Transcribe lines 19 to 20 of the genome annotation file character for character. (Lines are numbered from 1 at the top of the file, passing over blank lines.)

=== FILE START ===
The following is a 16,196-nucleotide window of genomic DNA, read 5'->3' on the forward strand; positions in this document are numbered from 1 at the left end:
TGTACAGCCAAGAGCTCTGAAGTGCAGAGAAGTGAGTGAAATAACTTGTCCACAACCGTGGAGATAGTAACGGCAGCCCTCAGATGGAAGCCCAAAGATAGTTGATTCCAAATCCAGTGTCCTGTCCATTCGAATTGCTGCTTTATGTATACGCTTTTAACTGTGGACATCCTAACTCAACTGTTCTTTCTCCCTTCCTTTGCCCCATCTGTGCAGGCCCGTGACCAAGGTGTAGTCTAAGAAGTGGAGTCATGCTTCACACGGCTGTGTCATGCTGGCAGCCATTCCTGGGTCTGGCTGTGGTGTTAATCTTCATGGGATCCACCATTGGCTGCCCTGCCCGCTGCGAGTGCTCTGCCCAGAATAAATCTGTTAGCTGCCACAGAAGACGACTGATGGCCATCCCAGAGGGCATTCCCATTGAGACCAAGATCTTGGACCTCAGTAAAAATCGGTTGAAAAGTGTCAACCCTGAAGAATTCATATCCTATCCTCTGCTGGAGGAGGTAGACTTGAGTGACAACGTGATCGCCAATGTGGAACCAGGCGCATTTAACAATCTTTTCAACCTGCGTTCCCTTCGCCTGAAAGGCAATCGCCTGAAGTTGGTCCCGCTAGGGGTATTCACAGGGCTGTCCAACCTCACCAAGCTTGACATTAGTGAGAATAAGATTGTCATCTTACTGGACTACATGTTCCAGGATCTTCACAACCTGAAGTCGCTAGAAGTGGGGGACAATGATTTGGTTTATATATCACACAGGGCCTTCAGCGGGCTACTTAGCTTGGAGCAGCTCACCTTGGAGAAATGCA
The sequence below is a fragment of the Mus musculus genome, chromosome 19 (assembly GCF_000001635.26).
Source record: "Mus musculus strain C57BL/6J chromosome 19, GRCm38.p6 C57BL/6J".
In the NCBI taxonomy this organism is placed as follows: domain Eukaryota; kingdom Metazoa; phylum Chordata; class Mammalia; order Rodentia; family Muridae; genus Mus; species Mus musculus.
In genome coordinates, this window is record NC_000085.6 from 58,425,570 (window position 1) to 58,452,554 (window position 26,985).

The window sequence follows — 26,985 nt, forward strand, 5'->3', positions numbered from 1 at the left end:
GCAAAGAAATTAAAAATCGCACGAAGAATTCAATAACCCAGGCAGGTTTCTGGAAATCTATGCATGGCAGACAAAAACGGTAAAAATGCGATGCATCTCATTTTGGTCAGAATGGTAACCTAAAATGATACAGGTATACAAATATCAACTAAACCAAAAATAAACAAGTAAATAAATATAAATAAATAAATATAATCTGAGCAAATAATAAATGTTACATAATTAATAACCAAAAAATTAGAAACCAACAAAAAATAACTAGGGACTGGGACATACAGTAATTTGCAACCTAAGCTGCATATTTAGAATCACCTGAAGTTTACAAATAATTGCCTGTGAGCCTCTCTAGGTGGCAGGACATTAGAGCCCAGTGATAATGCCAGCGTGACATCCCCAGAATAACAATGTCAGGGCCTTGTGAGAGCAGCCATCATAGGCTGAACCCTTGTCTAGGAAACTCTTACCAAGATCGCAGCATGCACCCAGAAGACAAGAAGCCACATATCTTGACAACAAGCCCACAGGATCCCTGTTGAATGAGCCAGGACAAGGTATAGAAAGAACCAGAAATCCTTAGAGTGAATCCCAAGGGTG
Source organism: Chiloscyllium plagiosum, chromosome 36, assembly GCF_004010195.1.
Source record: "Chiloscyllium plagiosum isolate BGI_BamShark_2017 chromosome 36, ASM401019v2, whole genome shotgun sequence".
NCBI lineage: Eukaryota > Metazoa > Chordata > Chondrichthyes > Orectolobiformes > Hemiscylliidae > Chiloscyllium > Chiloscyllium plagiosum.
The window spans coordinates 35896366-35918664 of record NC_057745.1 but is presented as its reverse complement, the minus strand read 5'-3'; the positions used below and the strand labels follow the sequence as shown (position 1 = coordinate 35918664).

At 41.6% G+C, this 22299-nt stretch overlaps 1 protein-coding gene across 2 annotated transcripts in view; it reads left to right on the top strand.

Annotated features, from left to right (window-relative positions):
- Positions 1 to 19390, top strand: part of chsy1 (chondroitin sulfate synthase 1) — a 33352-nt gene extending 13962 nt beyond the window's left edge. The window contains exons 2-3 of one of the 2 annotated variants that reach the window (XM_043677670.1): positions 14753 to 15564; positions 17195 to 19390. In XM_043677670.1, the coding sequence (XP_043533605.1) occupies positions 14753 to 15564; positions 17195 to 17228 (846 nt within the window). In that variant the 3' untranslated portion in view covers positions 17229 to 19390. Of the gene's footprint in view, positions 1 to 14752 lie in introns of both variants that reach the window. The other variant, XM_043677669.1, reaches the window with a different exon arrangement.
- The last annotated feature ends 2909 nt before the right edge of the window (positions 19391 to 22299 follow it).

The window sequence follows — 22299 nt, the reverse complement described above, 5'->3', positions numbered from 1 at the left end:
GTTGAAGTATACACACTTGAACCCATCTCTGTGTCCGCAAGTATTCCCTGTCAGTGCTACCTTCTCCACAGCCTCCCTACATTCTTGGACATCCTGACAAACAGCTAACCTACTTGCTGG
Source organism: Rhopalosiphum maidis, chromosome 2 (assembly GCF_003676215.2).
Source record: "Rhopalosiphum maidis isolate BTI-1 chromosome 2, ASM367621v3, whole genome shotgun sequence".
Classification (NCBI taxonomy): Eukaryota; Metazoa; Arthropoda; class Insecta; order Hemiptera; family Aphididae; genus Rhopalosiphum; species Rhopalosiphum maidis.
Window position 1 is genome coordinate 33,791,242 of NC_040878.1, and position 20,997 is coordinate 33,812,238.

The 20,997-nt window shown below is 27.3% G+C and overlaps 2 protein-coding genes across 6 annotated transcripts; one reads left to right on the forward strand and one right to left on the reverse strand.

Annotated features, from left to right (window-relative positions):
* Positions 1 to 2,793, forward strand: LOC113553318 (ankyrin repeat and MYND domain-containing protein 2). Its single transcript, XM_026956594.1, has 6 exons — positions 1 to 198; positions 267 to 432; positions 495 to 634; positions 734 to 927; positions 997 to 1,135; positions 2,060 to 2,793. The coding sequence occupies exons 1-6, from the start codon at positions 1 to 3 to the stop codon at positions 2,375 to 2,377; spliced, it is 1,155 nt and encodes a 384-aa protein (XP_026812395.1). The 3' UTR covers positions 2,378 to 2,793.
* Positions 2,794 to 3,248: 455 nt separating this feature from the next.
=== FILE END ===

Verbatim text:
Source organism: Rhopalosiphum maidis, chromosome 2 (assembly GCF_003676215.2).
Source record: "Rhopalosiphum maidis isolate BTI-1 chromosome 2, ASM367621v3, whole genome shotgun sequence".